The real cost of using social media platforms

Photo of Mark Zuckerberg via Wikimedia Commons

Photo of Mark Zuckerberg via Wikimedia Commons

Selling your info to make some fast cash

By Katie Czenczek, Staff Writer


If you use any popular social media platform, you’ve probably already noticed the eerie way in that, just when you’ve finished looking up a clothing brand or watching a video, you notice that now all of the ads are somehow tailored to your online activity. I’m sorry to tell you this, but it isn’t just a coincidence, and there are more sinister implications than catering ads to personal users.

According to a press release from Facebook, the information of approximately 76 million users was leaked to Cambridge Analytica, with 622,161 Canadians being affected. However, most news sites reportedly ballpark the leak to be at least 10 million more people targeted than what Facebook has admitted to. Users who completed an independent personality test called “This is your digital life…” that was available on the site put their friends and friends of friends at risk of sharing data without their consent. As a result, Mark Zuckerberg has been called to testify for his company’s huge oversight in not having any safety nets in place to verify the legitimacy of an app or program before it is granted access to Facebook’s enormous user base.

Zuckerberg’s testimony has been read two ways. The first is that he was blatantly deflecting questions that needed to be answered about internet security—and the second was that he is a man of the digital age attempting to explain the Internet to people who don’t fully comprehend how it functions. Either way, Zuckerberg’s abrasive demeanor certainly didn’t help.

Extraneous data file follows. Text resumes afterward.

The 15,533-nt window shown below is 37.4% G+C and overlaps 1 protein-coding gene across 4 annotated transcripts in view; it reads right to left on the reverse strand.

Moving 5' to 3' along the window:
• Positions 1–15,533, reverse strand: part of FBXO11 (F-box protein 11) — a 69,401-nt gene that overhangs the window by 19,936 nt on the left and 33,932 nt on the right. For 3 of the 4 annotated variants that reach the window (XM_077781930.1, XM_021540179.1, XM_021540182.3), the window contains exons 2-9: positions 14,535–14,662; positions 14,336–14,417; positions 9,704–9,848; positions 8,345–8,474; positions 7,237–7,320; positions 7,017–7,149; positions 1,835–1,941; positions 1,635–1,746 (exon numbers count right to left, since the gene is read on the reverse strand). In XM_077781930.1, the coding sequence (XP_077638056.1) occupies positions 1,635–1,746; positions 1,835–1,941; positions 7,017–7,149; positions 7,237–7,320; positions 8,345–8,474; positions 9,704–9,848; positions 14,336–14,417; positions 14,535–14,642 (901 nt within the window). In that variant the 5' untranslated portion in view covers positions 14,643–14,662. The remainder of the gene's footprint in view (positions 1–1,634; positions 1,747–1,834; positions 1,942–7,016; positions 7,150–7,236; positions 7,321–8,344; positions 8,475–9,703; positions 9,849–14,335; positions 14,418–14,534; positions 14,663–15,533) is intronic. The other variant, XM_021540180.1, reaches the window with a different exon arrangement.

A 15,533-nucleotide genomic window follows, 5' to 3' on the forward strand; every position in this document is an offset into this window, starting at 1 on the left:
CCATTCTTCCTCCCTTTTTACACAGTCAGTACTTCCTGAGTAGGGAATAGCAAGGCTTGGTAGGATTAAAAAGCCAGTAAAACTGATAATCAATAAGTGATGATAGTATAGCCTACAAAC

Congresswoman Debbie Dingell commented on Zuckerberg’s general lack of awareness during the testimony.

“As CEO, you didn’t know some key facts. You didn’t know about major court cases about privacy policy against your company. You didn’t know that the Federal Trade Commission doesn’t have fining authority, and that Facebook couldn’t have been fined for the 2011 consent order. You didn’t know what a shadow profile is. You didn’t know how many other firms have been sold data by [Dr. Alexsandr] Kogan [the creator of the independent phishing app that collected the compromised data], other than Cambridge Analytica and Eunoia Technologies, even though you were asked that question yesterday. You don’t even know all the kinds of information Facebook is collecting from its own users,” said Dingell.

So, you might be wondering, why doesn’t he know? First off, all of those likes, shares, and visits to websites off of Facebook’s accounts are monitored and sold to third-parties. Your age, religion, relationship status, health information, and phone number are all accessed through the website by signing up in the first place, and through the data it collects on your personal web activity

Even if you tried to delete your account, Facebook still has access to your info through your friends. On certain apps, it asks you for permission to access your phone’s contact list. In this case, Facebook doesn’t need to ask for your permission because your friend has given it for you.

With all of this data, major players in the political sphere have the ability to target users and help politicians gain votes. The concept of this is similar to a two-way mirror; political parties have access to your personal information, but you are not aware that they do. Another huge problem with this is that it isn’t just Cambridge Analytica and Eunoia Technologies that access this information. As Dingell stated, Facebook does not currently know how many companies out there have the same kind of access, let alone all of the other sites that use data tracking to make a profit.

It truly begs the question: Is your personal information worth the cost of using your favourite social media platform?

The Other Press

The Other Press, Douglas College's student newspaper since 1976. Articles, insight and updates from the New West and Coquitlam campuses.

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